New Caps And RAM Save Another Poly-1

1980s American teenagers, if they were lucky enough to attend a school with a computer lab, would have sat down in front of Apple IIs or maybe Commodore VIC20s. Similarly, their British cousins had BBC Micros. Solid and educational machines with all sorts of wholesome software, which of course the kids absolutely preferred to run in preference to playing computer games.

New Zealanders, at least a few of them, had the Poly-1. A footnote in the 8-bit microcomputer story, this was a home-grown computer with a built-in monitor clad in a futuristic one-piece plastic shell. Non-Kiwis never had the chance to encounter its 6809 processor and 64k of RAM, the global computer business being too great a challenge for a small New Zealand technology company, especially one whose government support had evaporated.

Decades after the end of Poly-1 production, some survive in the hands of enthusiasts. [Terry Stewart] has two of them, and has posted details of how he brought life back to one that was dead on arrival. It’s a story first of a failed electrolytic capacitor and tricky-to-dismantle PSU design, then of an almost-working computer whose random crashes were eventually traced to a faulty RAM chip. It seems swapping out that quantity of DIL RAM chips is rather tedious, and of course it had to be the final chip in the final bank that exhibited the problem.

Meanwhile it’s interesting to see the design of this unusual machine. A linear power supply contrasts with the switcher you’d have found in an Apple II at the time, and the motherboard is a huge affair. it’s easy to see why this was a relatively expensive machine.

We brought you [Terry]’s first Poly-1 last year, but so far he’s the only owner whose machine we’ve seen. More mainstream 8-bit machines are a common sight here, so for something else a bit esoteric read our coverage of home computers behind the Iron Curtain, and its companion piece on peripherals behind the Iron Curtain.

[via Hacker News]

18 thoughts on “New Caps And RAM Save Another Poly-1

  1. “Non-Kiwis never had the chance to encounter its 6809 processor and 64k of RAM”. To be exact you should write “to encounter the POLY-1” because we met the 6809 processor in Radio-Shack Color computer. I had a COCO2 and was running OS9 from 2 floppy drives.

    1. The TRS-80 Color Computer was a great little machine. I spent many happy hours programming its 6809e in assembly using EDTASM+. There was a nice Pascal compiler (true compilation, not P-code) and a real C compiler.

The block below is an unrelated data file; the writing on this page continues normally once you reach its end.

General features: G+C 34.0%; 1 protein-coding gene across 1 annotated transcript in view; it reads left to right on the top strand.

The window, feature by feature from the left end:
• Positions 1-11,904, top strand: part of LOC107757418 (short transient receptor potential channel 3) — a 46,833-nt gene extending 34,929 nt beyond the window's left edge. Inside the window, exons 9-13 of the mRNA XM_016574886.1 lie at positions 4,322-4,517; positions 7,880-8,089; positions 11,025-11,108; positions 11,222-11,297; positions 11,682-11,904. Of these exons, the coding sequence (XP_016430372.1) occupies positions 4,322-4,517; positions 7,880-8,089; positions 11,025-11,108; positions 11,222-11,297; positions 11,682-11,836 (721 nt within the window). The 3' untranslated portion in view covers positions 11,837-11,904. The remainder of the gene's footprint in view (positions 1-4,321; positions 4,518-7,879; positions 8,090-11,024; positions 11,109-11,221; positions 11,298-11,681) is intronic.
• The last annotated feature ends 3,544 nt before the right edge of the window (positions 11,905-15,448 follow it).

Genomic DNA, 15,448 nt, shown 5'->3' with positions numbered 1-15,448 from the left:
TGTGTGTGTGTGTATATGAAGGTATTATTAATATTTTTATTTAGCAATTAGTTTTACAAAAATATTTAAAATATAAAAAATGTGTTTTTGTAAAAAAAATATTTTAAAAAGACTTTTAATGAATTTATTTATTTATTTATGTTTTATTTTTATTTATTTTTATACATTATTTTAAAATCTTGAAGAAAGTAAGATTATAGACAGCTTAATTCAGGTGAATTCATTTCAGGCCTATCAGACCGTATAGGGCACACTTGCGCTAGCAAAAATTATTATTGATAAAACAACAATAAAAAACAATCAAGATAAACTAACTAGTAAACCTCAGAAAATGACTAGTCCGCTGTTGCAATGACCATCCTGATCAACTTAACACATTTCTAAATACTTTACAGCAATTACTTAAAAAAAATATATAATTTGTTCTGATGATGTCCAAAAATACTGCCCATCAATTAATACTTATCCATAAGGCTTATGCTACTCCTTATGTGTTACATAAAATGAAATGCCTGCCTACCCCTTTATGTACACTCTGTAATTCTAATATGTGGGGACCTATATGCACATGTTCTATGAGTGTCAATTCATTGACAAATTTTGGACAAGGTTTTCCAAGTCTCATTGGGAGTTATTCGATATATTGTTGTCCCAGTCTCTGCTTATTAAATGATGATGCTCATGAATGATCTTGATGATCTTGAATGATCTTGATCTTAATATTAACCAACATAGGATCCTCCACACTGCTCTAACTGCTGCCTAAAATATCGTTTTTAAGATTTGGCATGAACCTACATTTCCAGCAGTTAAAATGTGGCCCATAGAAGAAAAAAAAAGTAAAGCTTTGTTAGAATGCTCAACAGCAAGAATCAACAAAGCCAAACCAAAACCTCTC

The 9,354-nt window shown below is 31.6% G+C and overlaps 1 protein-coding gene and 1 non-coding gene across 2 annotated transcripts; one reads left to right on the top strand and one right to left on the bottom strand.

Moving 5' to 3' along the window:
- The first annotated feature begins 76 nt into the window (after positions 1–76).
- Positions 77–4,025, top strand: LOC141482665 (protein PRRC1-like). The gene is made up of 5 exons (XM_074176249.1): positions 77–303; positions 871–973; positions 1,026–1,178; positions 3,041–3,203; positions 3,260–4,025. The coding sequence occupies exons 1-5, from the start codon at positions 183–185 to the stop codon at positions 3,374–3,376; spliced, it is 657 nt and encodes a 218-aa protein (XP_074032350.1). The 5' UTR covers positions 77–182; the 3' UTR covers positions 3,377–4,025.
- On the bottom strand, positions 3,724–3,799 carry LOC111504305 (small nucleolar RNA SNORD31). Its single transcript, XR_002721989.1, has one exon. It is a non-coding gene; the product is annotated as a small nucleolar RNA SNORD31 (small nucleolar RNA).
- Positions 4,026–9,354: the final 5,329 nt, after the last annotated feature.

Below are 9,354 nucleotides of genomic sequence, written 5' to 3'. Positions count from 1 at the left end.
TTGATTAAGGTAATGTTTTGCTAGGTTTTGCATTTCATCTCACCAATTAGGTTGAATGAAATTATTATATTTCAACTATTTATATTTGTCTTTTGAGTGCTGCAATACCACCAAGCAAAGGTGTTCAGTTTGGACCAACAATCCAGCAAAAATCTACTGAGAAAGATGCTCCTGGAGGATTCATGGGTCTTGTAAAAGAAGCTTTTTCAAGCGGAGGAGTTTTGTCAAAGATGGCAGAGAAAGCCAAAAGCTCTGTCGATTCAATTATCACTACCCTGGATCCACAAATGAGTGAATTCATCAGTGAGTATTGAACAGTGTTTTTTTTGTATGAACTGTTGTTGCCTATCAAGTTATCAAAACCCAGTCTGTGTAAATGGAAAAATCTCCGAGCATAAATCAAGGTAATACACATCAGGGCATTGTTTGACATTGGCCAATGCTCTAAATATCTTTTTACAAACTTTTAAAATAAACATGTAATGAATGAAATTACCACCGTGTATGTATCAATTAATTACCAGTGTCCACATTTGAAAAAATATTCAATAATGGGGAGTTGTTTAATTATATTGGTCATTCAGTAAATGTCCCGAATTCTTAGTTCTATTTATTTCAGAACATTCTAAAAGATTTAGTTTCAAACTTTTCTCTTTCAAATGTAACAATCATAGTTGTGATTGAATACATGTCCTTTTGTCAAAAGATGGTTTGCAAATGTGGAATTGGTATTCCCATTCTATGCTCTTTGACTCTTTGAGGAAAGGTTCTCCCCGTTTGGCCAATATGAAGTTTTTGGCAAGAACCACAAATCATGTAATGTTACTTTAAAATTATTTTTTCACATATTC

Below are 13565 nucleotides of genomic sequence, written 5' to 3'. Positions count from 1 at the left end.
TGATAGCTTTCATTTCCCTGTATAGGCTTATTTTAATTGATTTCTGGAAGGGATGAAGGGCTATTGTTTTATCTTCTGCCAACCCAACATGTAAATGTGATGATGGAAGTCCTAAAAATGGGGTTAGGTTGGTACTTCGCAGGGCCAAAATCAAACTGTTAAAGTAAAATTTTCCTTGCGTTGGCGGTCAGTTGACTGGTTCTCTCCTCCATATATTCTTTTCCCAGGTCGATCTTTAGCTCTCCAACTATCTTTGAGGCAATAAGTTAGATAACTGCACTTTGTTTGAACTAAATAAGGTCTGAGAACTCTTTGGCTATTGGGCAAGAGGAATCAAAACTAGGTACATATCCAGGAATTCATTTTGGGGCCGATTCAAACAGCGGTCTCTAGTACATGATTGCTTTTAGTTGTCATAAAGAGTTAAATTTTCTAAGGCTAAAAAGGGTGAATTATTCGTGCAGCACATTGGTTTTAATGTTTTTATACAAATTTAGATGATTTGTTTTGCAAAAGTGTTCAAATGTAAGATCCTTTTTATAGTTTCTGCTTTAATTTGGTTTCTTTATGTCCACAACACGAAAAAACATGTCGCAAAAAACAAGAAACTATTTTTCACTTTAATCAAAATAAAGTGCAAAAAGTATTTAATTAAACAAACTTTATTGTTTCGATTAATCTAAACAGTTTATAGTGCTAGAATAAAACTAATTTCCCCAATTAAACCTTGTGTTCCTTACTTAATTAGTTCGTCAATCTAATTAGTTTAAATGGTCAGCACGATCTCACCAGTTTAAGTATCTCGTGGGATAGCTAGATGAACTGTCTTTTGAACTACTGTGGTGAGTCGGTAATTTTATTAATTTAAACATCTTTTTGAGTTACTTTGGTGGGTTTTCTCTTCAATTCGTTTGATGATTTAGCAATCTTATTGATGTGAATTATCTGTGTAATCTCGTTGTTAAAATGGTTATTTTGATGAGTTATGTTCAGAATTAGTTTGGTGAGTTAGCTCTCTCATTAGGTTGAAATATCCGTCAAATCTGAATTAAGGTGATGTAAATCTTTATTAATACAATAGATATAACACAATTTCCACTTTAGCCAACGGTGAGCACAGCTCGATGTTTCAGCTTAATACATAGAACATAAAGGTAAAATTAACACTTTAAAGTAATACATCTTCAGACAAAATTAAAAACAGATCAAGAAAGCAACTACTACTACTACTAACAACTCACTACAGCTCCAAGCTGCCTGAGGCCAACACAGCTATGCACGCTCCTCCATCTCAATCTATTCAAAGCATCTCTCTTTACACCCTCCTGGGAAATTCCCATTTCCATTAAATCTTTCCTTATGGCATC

1. The toilet seat iBooks had a useful thing with their handle. Why hasn’t any laptop or notebook since had a built in handle? Bag makers own tons of stock in computer companies?

      1. Wow, I expected to find a few models for a laptop handle/bumper frame on thingiverse… nothing.
        Not sure how to wrap around back where the screen folds up and down but that is where I would want the handle.
        Truthfully I would love a big burly ABS case for my tablet too where I could put the microUSB keyboard form it’s current folio and a USB nipple mouse made from a digispark(is that an IBM patent like the Think-Light?). It is just too easy to break the screen otherwise, though I think some o-ring qr latches so it can go naked for reading ebooks at home.
        Further off topic does anyone know a trick to get a gpio to hack for a software fn key on/off keyboard light onto a laptop? Mine has under-key lights but wife’s doesn’t.

      2. Because laptops are mostly very thin plastic and have very little tensile strength. They would simply tear apart if they were subjected to the G forces that are likely should they have a handle.

    1. It was the Research Machine 380Z that sparked my interest in computing. Coding in BASIC after school, friend would type with one hand, shovel cake with the other.
      We emptied a handful of crumbs from the keyboard before we had to return the Computer for the next school to use for a month.

  2. There is an easier way to test RAM that works most of the time.

    Get a know good RAM chip and bend the pins in a little then (with power off) press it over the first chip in the RAM bank and power on. Then remove the power and then the known good chip and repeat on the next chip in the bank until it works. When it works then the dead chip is the one that the know good chip is over.

    This can sometimes (rarely) damage the know good chip and it doesn’t work 100% of the time but when it does work it can save a great deal of time especially with soldered in RAM chips.

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